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Are your open source dependencies safe and secure?

We've been talking to engineering leads over the last year to learn to learn how they use open source, and how they vet it to manage risks.

You're using a lot of open source. It's free, but nothing is really free. When you pay for software, you insist on certain assurances: around security practices, licensing, support, and more. There are good reasons you want these—and with open source, for most packages, there's literally no way to obtain them. And there’s a cost to that your team bears every day.

Most software teams are adopting new open source packages every day, with individual developers making the calls informally. Developers need to work this way to get their jobs done—there are too many packages involved in modern development to talk to a committee about every one.

Security risks can get embarrassing quickly. You might have seen the story at Equifax: a developer failed to track the latest version of Struts, lost millions of users' records, and his CEO threw him under the bus in front of Congress. But Internet-facing exploits aren't the only risk; in the recent hack of event-stream, which had been downloaded over 100m times and was used by some of the largest corporations, developer workstations were targeted by a trojan. This can happen with any package you depend on.

Licensing risks are a long shot, but the stakes are high. It's harder to learn from others' failures here because the incidents tend to stay secret… but we know of an entire product which had to be rewritten because it inadvertently used a package with a problematic license… and if your company might be acquired, IP audits are a standard part of acquisition diligence.

 time

“In all cases I want to reduce risk. The whole point of OSS is to accelerate. If I start to lose velocity I’m losing the value of using open source”

 
The everyday risks relate to maintenance. It's a myth that most open source packages are adequately maintained. Most are under-maintained; some see no maintenance whatsoever; and turnover is high. The lack of maintenance resources leads to bugs, obviously, but also to a lack of support for older versions, and a need for tech teams to undertake expensive porting efforts to switch packages or switch major versions. If you submit pull requests to upstream projects, your most likely response will be… crickets.
 
Most companies tell us they don't even know what open source packages they use. Across all the teams and repositories and languages in a large company, how would you even start cataloging your dependencies? That's the first step to track applicable security, licensing, and maintenance risks, but this step alone is a bunch of work. The few companies that have tried to solve this in-house have discovered how hard it is; LinkedIn blogged about their project, which has a whole team working on it.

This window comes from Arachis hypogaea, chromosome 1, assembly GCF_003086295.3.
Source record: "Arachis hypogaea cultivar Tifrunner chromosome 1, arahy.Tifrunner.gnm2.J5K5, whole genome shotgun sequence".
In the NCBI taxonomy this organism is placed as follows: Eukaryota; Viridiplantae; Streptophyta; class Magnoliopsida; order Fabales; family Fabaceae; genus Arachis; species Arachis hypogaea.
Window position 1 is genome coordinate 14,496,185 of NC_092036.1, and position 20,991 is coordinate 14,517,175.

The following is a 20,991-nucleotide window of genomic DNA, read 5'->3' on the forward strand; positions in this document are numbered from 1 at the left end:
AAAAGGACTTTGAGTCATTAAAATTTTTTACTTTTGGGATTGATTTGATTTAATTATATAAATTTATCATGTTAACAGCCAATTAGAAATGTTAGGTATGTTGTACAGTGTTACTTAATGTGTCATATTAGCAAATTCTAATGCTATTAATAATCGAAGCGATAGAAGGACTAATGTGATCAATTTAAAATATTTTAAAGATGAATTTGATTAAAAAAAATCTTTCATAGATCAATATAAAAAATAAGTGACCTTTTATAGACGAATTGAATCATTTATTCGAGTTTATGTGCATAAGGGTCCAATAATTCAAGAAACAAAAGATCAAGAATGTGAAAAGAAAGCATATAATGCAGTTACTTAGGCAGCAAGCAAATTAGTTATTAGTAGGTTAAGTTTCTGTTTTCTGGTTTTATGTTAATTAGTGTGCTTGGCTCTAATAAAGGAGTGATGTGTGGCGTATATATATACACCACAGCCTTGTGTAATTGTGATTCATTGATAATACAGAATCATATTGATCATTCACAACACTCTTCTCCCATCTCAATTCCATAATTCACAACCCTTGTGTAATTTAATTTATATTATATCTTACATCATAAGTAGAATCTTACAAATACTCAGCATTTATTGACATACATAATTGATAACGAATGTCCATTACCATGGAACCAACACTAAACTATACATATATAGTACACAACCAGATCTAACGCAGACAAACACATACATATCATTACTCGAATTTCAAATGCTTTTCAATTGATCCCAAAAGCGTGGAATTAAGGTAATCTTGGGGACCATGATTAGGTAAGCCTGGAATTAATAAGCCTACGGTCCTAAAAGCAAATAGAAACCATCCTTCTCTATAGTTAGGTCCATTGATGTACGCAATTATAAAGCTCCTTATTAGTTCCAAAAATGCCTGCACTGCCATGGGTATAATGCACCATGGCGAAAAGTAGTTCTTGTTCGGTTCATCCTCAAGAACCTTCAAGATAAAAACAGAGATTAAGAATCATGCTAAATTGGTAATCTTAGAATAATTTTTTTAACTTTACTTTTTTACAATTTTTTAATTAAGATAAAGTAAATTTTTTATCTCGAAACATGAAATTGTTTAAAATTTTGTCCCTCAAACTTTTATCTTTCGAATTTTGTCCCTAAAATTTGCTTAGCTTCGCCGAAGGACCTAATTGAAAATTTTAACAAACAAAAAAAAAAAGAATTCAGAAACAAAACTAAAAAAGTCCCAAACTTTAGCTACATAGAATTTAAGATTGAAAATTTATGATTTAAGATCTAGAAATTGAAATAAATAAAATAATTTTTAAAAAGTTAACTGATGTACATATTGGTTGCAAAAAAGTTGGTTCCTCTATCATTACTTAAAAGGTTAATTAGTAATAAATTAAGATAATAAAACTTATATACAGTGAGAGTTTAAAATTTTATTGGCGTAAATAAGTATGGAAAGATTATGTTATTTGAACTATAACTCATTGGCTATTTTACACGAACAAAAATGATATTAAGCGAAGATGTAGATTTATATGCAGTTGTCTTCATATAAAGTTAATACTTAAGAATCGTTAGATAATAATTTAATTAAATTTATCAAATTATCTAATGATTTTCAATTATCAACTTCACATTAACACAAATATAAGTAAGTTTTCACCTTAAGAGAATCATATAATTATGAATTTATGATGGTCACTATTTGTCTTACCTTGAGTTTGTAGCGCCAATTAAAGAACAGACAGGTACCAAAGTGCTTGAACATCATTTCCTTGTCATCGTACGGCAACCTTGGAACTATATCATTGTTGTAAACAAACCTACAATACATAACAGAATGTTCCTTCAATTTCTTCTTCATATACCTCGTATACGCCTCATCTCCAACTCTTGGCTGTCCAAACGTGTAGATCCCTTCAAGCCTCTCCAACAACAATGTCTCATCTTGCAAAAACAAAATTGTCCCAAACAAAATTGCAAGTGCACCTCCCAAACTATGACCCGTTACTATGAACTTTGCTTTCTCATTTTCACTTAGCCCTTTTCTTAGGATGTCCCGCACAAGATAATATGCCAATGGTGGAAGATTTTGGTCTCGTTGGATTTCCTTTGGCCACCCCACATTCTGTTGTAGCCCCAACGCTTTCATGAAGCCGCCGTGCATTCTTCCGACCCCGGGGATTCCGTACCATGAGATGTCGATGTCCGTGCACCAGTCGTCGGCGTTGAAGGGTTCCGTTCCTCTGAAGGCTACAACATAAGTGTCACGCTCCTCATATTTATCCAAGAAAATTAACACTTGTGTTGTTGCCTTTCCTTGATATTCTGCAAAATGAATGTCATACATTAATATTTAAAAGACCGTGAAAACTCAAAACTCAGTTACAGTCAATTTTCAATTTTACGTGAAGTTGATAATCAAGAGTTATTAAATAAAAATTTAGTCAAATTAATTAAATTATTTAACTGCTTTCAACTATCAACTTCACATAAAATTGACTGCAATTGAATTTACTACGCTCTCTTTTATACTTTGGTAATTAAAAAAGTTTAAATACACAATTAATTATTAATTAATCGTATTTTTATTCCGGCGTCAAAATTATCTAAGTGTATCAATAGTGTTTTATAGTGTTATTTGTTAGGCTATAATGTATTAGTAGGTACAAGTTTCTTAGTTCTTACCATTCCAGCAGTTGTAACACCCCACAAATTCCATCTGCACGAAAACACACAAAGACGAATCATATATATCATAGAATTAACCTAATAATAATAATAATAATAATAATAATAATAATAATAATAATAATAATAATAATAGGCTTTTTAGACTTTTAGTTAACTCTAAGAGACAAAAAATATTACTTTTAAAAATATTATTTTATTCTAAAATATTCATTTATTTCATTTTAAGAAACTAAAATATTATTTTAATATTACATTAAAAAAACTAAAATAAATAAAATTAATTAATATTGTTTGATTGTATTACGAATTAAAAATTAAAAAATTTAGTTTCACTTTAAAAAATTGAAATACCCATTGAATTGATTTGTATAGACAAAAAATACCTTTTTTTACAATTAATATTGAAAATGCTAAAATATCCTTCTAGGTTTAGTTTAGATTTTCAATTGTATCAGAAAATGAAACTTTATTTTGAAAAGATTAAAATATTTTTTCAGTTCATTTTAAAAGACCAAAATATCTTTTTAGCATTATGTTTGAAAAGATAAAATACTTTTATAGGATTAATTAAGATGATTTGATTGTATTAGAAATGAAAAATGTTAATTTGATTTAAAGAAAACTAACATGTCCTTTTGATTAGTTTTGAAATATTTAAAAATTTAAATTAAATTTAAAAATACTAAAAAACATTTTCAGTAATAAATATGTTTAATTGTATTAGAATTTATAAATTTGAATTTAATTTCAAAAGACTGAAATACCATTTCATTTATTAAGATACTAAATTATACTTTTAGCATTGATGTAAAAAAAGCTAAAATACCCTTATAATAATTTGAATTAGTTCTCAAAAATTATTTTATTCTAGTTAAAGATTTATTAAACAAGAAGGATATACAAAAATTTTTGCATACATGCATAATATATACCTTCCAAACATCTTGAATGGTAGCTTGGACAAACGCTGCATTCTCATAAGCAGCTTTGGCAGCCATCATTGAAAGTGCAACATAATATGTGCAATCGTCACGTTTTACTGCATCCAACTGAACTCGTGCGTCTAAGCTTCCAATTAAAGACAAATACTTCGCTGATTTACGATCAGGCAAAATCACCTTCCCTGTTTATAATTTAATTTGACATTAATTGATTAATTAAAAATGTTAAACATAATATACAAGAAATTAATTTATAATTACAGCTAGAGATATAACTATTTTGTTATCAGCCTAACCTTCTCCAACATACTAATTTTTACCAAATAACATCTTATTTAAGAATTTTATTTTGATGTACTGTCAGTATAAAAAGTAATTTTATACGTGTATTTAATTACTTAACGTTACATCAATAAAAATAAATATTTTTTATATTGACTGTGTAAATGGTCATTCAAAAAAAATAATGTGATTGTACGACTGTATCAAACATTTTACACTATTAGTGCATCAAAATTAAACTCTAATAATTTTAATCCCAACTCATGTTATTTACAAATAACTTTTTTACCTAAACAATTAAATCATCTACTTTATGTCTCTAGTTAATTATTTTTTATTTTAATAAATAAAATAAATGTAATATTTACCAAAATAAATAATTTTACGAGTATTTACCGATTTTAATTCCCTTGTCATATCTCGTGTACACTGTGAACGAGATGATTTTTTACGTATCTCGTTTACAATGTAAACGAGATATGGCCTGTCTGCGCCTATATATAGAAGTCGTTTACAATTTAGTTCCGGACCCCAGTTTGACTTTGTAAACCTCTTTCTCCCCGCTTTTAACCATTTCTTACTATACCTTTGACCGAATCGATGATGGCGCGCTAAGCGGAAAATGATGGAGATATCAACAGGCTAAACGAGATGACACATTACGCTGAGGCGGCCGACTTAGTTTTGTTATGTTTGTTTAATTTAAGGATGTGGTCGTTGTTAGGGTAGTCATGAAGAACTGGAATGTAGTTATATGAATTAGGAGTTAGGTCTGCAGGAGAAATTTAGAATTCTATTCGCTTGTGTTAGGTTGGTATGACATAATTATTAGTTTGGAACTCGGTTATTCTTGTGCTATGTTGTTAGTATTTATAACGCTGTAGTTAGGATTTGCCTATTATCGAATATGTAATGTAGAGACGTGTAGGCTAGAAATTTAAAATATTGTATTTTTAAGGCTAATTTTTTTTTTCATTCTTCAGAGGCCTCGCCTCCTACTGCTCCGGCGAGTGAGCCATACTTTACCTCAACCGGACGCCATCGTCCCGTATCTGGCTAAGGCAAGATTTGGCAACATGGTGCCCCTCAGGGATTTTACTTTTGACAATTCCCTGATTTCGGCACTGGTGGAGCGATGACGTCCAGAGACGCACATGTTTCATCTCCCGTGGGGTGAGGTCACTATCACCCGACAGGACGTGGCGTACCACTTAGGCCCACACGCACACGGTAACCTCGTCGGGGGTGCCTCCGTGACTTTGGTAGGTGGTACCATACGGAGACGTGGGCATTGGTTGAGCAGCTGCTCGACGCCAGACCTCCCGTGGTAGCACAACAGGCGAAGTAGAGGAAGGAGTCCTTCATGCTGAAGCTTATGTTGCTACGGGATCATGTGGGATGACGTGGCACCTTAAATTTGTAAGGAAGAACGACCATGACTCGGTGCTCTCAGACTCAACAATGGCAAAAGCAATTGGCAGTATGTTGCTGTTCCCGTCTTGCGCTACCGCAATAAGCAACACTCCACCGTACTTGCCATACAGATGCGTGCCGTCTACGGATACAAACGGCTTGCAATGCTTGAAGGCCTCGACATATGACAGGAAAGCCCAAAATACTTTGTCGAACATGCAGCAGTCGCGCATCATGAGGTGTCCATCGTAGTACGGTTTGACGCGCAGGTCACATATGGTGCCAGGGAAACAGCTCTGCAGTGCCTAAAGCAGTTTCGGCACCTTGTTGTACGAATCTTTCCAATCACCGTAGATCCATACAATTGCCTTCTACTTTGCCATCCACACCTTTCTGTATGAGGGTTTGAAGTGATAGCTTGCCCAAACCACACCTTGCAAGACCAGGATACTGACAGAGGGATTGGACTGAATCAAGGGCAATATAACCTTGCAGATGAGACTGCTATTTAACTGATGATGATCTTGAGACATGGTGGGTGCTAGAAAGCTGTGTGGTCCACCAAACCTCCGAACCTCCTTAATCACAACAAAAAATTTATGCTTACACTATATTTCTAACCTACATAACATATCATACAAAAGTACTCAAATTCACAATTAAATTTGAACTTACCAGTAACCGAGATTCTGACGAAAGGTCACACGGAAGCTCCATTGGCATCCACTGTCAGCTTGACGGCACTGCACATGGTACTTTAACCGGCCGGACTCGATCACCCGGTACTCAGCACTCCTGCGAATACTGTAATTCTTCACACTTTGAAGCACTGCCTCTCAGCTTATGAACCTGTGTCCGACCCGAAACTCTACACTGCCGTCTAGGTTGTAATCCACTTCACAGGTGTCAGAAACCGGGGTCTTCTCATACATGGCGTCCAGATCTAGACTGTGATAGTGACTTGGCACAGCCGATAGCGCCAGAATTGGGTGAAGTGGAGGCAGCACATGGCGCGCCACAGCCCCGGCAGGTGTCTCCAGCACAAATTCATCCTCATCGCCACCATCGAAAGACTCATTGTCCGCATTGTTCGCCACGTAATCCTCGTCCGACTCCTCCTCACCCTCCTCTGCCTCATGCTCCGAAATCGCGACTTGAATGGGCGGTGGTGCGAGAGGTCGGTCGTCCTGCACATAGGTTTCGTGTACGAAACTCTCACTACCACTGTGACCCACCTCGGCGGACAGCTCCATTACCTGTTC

This is a big problem but it's decidedly non-core. It makes total sense to outsource it, rather than putting a team on it.

Two bad ways to manage open source dependencies

1 Scanning tools make more work for you

You can buy tools to generate long lists of legal and security concerns. We've spoken with hundreds of companies who bought these, and frequently… the list of concerns is just sitting there. Nobody has time to slog through countless false positives and maybe-you-should-investigate-this warnings related to the thousands of open source projects.

A cynic might say these tools are a way for security and legal teams to blame engineering… you knew about the big list of warnings! Why didn't you fix them all?

Of course, even if you worked through all the security and legal warnings, it would do nothing for general maintenance and bug-fixing of the libraries you depend on.

 tools

"Existing tools are helpful for guiding conversations, but don't get to the heart of the problem"

Wiggle-line

"I need to get maximum time for senior engineers on senior things, not babysitting PRs"

2 Bureaucracy fails while making everyone sad

You can adopt a vetting or approval processes for every new package. This fails in two ways:

  • Developers circumvent them, because individually approving thousands of packages isn't realistic and it’s inhumane.
  • Vetting a package at a point in time isn't enough; maintainers disappear constantly, licenses change, and APIs break.

 


What if someone stood behind open source packages?

When you buy software as SaaS or from a vendor, it's the vendor's problem to fix licensing issues, keep the code maintained, and tell you when and how to patch security vulnerabilities.

What if open source worked like that?

  • When someone at your company runs a security or licensing scanner, you could take that long list of warnings and send them to someone else to resolve.
  • When legal asks for a list of packages with their licenses, you could forward that email to someone else to handle.